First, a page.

Sir Edward Elgar was born in Lower Broadheath (just outside Worcester), England in 1857. He is a well-known composer in England, but there are two primary pieces of music that have really experienced wide-spread popularity. One is his Enigma Variations, and the other is Pomp and Circumstance.
Pomp and Circumstance is actually a collection of six marches. It is the first march that is extremely well-known. It's so popular that often you will see recordings that just label it "Pomp and Circumstance", when actually, it's just the first march (sometimes just the "Trio" portion of the first march).
The title is taken from Othello by William Shakespeare. There is a line in Act III Scene 3 that reads "The royal banner, and all quality, pride, pomp, and circumstance of glorious war". The concept of "pomp and circumstance" is to distinguish the two portions of war. One is the majestic grandeur of a commanding army ("pomp"), but the other is the tense panic and disarray of actual battle ("circumstance"). In this first march, Elgar shows us first the "circumstance" and then the majestic "pomp".
Elgar wrote Pomp and Circumstance in 1901, and dedicated it to a friend of his, Alfred E. Rodewald, who was also the conductor of the Liverpool Orchestral Society. It would be Rodewald who would first perform these marches in October of 1901.
As I mentioned, it starts with the "circumstance". In fact, when I first started seeking out recordings of this piece, it always sounded like they started in the middle of the piece. It turns out that this is simply the way the piece was written, and it certainly gives the listener the feeling of being mixed up in the middle of something.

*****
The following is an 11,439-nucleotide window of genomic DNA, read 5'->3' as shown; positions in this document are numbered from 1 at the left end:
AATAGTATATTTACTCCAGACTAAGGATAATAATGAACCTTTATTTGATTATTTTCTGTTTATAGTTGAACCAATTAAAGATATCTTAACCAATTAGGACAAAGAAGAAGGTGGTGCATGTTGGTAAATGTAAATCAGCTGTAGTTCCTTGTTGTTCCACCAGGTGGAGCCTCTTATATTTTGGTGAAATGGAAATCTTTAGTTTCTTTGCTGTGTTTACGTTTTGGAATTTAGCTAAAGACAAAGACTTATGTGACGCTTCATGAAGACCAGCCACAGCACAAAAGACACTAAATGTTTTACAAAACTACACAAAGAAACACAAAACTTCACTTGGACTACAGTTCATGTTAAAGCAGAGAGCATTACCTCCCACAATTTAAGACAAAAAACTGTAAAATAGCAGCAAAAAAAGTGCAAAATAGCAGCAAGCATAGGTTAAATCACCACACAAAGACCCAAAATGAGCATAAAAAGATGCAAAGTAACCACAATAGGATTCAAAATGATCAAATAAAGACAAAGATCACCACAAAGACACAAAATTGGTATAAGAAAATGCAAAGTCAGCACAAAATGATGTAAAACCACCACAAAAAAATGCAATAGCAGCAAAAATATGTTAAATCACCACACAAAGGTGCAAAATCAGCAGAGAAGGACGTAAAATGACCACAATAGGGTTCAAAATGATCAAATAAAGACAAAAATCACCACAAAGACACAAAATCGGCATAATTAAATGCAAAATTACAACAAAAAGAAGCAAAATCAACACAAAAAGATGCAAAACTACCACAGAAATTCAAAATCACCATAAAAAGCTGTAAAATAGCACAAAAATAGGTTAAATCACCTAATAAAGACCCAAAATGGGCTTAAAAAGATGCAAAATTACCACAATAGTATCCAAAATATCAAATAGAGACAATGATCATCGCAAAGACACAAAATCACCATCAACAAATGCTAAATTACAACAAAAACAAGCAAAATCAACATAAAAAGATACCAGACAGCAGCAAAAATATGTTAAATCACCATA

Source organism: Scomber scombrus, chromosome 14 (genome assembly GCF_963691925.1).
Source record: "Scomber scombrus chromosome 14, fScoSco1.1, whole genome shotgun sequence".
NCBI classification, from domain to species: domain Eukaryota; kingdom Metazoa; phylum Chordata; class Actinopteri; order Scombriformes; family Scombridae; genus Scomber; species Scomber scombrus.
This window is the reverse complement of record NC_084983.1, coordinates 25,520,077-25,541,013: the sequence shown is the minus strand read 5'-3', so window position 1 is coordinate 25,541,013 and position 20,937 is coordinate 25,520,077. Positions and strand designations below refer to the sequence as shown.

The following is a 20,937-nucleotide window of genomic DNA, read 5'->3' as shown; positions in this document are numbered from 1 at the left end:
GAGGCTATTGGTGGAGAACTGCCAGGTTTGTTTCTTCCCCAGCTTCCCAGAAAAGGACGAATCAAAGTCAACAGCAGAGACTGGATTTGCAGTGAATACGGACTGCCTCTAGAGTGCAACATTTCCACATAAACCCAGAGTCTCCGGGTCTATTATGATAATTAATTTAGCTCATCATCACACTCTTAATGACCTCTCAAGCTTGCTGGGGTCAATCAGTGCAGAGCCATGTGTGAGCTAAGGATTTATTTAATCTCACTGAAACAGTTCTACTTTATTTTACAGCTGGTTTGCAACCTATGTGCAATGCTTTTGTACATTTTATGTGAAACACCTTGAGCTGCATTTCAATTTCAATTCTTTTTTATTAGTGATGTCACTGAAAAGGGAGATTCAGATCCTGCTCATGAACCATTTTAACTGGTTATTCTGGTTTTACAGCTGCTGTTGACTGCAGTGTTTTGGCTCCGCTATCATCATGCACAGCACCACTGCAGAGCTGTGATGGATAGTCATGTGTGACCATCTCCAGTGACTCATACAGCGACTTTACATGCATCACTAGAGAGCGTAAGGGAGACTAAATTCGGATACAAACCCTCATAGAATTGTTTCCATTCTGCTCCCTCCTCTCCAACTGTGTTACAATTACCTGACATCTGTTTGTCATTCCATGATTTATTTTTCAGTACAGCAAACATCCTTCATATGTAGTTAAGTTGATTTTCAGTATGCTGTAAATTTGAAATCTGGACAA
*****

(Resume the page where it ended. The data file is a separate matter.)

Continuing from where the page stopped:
Most people know this piece by the portion called the "Trio" (which would be the "pomp" portion). This tune would later be used in a patriotic song called "Land of Hope and Glory". In 1905, the Professor of Music at Yale University, Samuel Sanford, had invited Elgar to attend Yale's commencement (graduation). To honor Elgar, Professor Sanford made certain to play the Pomp and Circumstance March No. 1 for the proceedings. Since then, this piece is played at almost every graduation of any kind in the United States. In fact, some simply know it as "The Graduation March".
I'm pretty sure my first introduction to this piece came from Sesame Street. There was a vignette called "And now, the octopus!" This just showed a live octopus moving in water. In the background, you heard the Trio from Pomp and Circumstance March No. 1 played on an organ. I remembered thinking that it was neat piece when I was very young. I also remember my mother explaining that this music was played at her graduation.
I would later come across arrangements by Walter Carlos. I would get my first recording of the piece while I served on my mission (the Weekend Marches recording referenced in earlier months). I think I first played the Trio when I was 15, but I would play it many more times during High School graduations (including my own).
I have never played the full march (I've just played the Trio portion), but that would be fun.
So here it is! This is the full Pomp and Circumstance March No. 1 in D by Edward Elgar. Enjoy!